Influencer of the Month: Jason Falls

By PeopleBrowsr, November 9, 2015

Jason Falls is a leading digital strategist, author, speaker and thinker in the digital and social media marketing industry, with over 97,000 followers on twitter. He leads strategy for Elasticity, an innovative digital agency that helps brands excel and adjust in an ever-changing marketing landscape.

Noted as a top influencer in the marketing space by Forbes, Entrepreneur, Advertising Age and others, Jason  is the co-author of two books: No Bullshit Social Media: The All-Business, No-Hype Guide To Social Media Marketing (Que 2011); and The Rebel’s Guide To Email Marketing (Que 2012). Falls is also noted for founding SocialMediaExplorer.com.

 

Learn more about Jason and view his Social Handles at JasonFalls.Kred

Learn more about Jason and view his Social Handles at JasonFalls.Kred

Click here to join Jason on the Home of Influence Online

1. What does being influential online mean to you?
It’s a pretty simple, really. When you share content or share ideas, a lot of people respond. Online influence is probably most tactically measured in how many clicks you can generate or how much traffic you can drive by your online actions. But it’s more than that, of course. It’s how many people you can reach with a message and how many of those are impacted by it.

 

2. How do you use your influence to better your community?
My whole reason for being online from a professional standpoint is to find and share useful content. I wrote a Twitter strategy down in 2008 and pinned it to my bulletin board. The strategy simply said, “Share good shit.” I knew if I did that, the followers would come because I was establishing a reason for them to. And that’s precisely what happened. I better my online community by helping them find great content to be smarter about their jobs in the marketing and PR space.

 

3. How does generosity enhance your online relationships?
In today’s world of “you gotta pay me” a little generosity goes a long way. I share great content, regardless of who writes it, who they work for, why they’re publishing, what kind of leads they may generate, etc. And I’m happy to do so. I can’t recall a time when I’ve asked someone for money to share their content, though certainly I’ve shared content from clients and other folks I have financial relationships with. So when I reach out with my own content or a client’s content to promote, the courtesy to share is exceptional and noted. Probably more so, the lack of generosity is also noted. Those that are generous become the relationships you gravitate to.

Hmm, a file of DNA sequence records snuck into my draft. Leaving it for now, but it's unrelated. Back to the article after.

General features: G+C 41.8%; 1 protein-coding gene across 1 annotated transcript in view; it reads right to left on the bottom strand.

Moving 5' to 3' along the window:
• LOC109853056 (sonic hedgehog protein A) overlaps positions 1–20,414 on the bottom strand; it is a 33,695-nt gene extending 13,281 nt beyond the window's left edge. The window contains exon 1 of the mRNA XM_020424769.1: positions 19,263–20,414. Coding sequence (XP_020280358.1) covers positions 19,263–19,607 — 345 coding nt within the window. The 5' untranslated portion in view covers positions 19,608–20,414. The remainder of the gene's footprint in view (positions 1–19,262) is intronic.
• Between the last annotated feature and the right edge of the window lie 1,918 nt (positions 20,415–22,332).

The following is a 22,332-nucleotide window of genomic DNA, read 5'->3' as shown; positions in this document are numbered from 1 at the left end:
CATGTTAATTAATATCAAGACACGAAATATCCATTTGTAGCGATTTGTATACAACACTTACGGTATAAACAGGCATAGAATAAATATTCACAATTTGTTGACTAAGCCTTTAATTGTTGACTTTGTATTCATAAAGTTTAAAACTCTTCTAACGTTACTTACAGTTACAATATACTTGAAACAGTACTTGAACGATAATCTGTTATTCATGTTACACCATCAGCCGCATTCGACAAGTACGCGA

4. How do you integrate your real life experiences with your online identity?
I’m one person, so my real life is what I often share online. Even though the majority of my online footprint is work-oriented, what I think makes someone like me more appealing as someone to follow or connect with online, is that I’m real. You see my evenings and weekends, too. You see my kids, my interests and the fact I love having a cocktail and a conversation at a bar from time to time. And when someone calls me out for saying or doing something unkind or unwanted, I apologize. While certainly, there are pieces of my real life that have no business being broadcast to the world, I’m pretty much an open book online. People tend to prefer that in people they follow.

 

5. What advice do you have for someone who wants to make Advertising their career?
If you want to be on the agency side of things, be ready for anything. Heh. Advertising and marketing is a rough game sometimes. There’s a great deal of variety and excitement, but steady paychecks and benefits can be elusive, depending on how stable your agency might be. Brand-side marketing is more stable, but more stale. So you have to figure out what environment works best for you. The other piece of advice I would give is to always respect your audience. The worst advertising is always that which assumes they know the audience, but doesn’t actually try to do so. The first rule of communication is to know your audience. Don’t forget that.

 

6. What do you use your dotKred for?
My dotKred is really just a place I refer people to if they’re looking for some sort of validation that I do have some degree of online influence. It’s one way of looking at the data of influence, but it’s a generally defensible one. I’ll also refer them to other ratings, rankings on blogs and the like, but Kred has always done a good job of illustrating not just overall influence, but category-specific influence, which is an important distinction.

 

7. What makes your dotKred page different?
I’m really, really handsome. Heh.

 

8. Who influences you in Advertising?
Great creatives and their thinking. I’m a big fan of Steven Gasse, Edward Boches and though he’s a cranky bastard who doesn’t believe much in digital, Bob Hoffman. But I also have smart friends in the industry I learn from regularly, like Christopher Penn, Jay Baer, Tom Webster and Valeria Maltoni.

Click here to join Jason on the Home of Influence Online